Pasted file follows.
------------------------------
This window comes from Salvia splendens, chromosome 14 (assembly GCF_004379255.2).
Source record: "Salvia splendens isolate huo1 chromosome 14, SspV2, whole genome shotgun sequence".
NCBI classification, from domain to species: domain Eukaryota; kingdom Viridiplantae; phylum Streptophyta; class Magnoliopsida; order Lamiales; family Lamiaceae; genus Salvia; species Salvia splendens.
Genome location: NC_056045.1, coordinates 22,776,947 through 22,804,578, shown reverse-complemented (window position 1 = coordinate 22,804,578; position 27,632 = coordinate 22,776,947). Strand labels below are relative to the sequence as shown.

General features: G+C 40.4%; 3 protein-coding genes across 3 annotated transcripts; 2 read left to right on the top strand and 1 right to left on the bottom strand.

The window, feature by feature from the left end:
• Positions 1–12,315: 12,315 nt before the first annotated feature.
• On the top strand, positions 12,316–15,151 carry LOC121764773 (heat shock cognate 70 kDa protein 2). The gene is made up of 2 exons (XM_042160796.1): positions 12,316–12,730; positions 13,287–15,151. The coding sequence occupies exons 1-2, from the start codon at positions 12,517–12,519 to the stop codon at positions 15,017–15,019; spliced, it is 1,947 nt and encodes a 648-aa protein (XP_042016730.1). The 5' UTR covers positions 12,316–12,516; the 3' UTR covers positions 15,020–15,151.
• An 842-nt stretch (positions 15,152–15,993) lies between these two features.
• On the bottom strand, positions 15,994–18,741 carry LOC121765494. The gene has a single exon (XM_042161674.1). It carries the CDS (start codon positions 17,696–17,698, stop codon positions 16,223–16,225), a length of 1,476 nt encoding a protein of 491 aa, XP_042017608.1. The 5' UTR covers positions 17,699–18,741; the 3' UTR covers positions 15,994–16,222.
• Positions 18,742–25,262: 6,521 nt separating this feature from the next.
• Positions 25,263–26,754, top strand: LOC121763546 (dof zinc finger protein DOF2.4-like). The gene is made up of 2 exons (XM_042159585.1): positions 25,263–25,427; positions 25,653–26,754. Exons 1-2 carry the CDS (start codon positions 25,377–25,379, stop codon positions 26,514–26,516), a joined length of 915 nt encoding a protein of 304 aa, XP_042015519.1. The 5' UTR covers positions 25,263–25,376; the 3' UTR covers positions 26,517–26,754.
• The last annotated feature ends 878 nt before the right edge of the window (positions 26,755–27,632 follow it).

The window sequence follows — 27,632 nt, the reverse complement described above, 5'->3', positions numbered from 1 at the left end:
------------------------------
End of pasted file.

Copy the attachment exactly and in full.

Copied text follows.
This window comes from Salvia splendens, chromosome 14 (assembly GCF_004379255.2).
Source record: "Salvia splendens isolate huo1 chromosome 14, SspV2, whole genome shotgun sequence".
NCBI classification, from domain to species: domain Eukaryota; kingdom Viridiplantae; phylum Streptophyta; class Magnoliopsida; order Lamiales; family Lamiaceae; genus Salvia; species Salvia splendens.
Genome location: NC_056045.1, coordinates 22,776,947 through 22,804,578, shown reverse-complemented (window position 1 = coordinate 22,804,578; position 27,632 = coordinate 22,776,947). Strand labels below are relative to the sequence as shown.

General features: G+C 40.4%; 3 protein-coding genes across 3 annotated transcripts; 2 read left to right on the top strand and 1 right to left on the bottom strand.

The window, feature by feature from the left end:
• Positions 1–12,315: 12,315 nt before the first annotated feature.
• On the top strand, positions 12,316–15,151 carry LOC121764773 (heat shock cognate 70 kDa protein 2). The gene is made up of 2 exons (XM_042160796.1): positions 12,316–12,730; positions 13,287–15,151. The coding sequence occupies exons 1-2, from the start codon at positions 12,517–12,519 to the stop codon at positions 15,017–15,019; spliced, it is 1,947 nt and encodes a 648-aa protein (XP_042016730.1). The 5' UTR covers positions 12,316–12,516; the 3' UTR covers positions 15,020–15,151.
• An 842-nt stretch (positions 15,152–15,993) lies between these two features.
• On the bottom strand, positions 15,994–18,741 carry LOC121765494. The gene has a single exon (XM_042161674.1). It carries the CDS (start codon positions 17,696–17,698, stop codon positions 16,223–16,225), a length of 1,476 nt encoding a protein of 491 aa, XP_042017608.1. The 5' UTR covers positions 17,699–18,741; the 3' UTR covers positions 15,994–16,222.
• Positions 18,742–25,262: 6,521 nt separating this feature from the next.
• Positions 25,263–26,754, top strand: LOC121763546 (dof zinc finger protein DOF2.4-like). The gene is made up of 2 exons (XM_042159585.1): positions 25,263–25,427; positions 25,653–26,754. Exons 1-2 carry the CDS (start codon positions 25,377–25,379, stop codon positions 26,514–26,516), a joined length of 915 nt encoding a protein of 304 aa, XP_042015519.1. The 5' UTR covers positions 25,263–25,376; the 3' UTR covers positions 26,517–26,754.
• The last annotated feature ends 878 nt before the right edge of the window (positions 26,755–27,632 follow it).

The window sequence follows — 27,632 nt, the reverse complement described above, 5'->3', positions numbered from 1 at the left end: